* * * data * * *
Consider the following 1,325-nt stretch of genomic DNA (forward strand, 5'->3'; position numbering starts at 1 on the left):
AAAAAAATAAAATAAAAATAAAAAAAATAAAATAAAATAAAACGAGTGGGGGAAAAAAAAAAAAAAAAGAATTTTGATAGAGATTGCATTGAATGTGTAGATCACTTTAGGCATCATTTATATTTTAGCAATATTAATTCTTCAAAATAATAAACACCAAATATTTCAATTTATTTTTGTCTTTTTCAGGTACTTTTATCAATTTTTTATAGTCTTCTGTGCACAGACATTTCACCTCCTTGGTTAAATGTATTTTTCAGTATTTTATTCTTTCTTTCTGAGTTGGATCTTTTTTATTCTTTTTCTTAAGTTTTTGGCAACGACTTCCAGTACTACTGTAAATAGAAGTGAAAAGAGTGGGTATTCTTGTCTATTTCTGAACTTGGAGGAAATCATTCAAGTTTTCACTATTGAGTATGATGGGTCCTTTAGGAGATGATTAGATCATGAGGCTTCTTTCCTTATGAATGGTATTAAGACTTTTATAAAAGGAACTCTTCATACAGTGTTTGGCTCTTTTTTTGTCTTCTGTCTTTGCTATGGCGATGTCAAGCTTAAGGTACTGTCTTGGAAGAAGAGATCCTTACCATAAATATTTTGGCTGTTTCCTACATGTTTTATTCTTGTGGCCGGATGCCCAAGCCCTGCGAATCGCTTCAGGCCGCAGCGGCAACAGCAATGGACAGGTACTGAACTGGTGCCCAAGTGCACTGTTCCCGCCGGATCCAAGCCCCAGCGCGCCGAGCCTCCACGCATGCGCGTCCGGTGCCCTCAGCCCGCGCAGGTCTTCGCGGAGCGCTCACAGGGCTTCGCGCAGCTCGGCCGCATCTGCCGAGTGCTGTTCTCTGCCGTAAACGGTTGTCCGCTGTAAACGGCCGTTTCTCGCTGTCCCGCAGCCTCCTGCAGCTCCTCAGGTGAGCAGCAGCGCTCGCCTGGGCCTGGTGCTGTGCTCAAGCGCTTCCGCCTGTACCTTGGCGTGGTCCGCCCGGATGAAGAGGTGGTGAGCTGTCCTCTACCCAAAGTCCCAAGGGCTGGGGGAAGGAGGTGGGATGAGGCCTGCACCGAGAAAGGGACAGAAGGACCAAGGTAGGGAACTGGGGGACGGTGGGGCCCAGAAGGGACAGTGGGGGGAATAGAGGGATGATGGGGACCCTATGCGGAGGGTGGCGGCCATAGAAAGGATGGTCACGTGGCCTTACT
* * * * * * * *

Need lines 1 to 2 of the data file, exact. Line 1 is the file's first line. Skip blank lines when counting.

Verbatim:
Consider the following 1,325-nt stretch of genomic DNA (forward strand, 5'->3'; position numbering starts at 1 on the left):
AAAAAAATAAAATAAAAATAAAAAAAATAAAATAAAATAAAACGAGTGGGGGAAAAAAAAAAAAAAAAGAATTTTGATAGAGATTGCATTGAATGTGTAGATCACTTTAGGCATCATTTATATTTTAGCAATATTAATTCTTCAAAATAATAAACACCAAATATTTCAATTTATTTTTGTCTTTTTCAGGTACTTTTATCAATTTTTTATAGTCTTCTGTGCACAGACATTTCACCTCCTTGGTTAAATGTATTTTTCAGTATTTTATTCTTTCTTTCTGAGTTGGATCTTTTTTATTCTTTTTCTTAAGTTTTTGGCAACGACTTCCAGTACTACTGTAAATAGAAGTGAAAAGAGTGGGTATTCTTGTCTATTTCTGAACTTGGAGGAAATCATTCAAGTTTTCACTATTGAGTATGATGGGTCCTTTAGGAGATGATTAGATCATGAGGCTTCTTTCCTTATGAATGGTATTAAGACTTTTATAAAAGGAACTCTTCATACAGTGTTTGGCTCTTTTTTTGTCTTCTGTCTTTGCTATGGCGATGTCAAGCTTAAGGTACTGTCTTGGAAGAAGAGATCCTTACCATAAATATTTTGGCTGTTTCCTACATGTTTTATTCTTGTGGCCGGATGCCCAAGCCCTGCGAATCGCTTCAGGCCGCAGCGGCAACAGCAATGGACAGGTACTGAACTGGTGCCCAAGTGCACTGTTCCCGCCGGATCCAAGCCCCAGCGCGCCGAGCCTCCACGCATGCGCGTCCGGTGCCCTCAGCCCGCGCAGGTCTTCGCGGAGCGCTCACAGGGCTTCGCGCAGCTCGGCCGCATCTGCCGAGTGCTGTTCTCTGCCGTAAACGGTTGTCCGCTGTAAACGGCCGTTTCTCGCTGTCCCGCAGCCTCCTGCAGCTCCTCAGGTGAGCAGCAGCGCTCGCCTGGGCCTGGTGCTGTGCTCAAGCGCTTCCGCCTGTACCTTGGCGTGGTCCGCCCGGATGAAGAGGTGGTGAGCTGTCCTCTACCCAAAGTCCCAAGGGCTGGGGGAAGGAGGTGGGATGAGGCCTGCACCGAGAAAGGGACAGAAGGACCAAGGTAGGGAACTGGGGGACGGTGGGGCCCAGAAGGGACAGTGGGGGGAATAGAGGGATGATGGGGACCCTATGCGGAGGGTGGCGGCCATAGAAAGGATGGTCACGTGGCCTTACT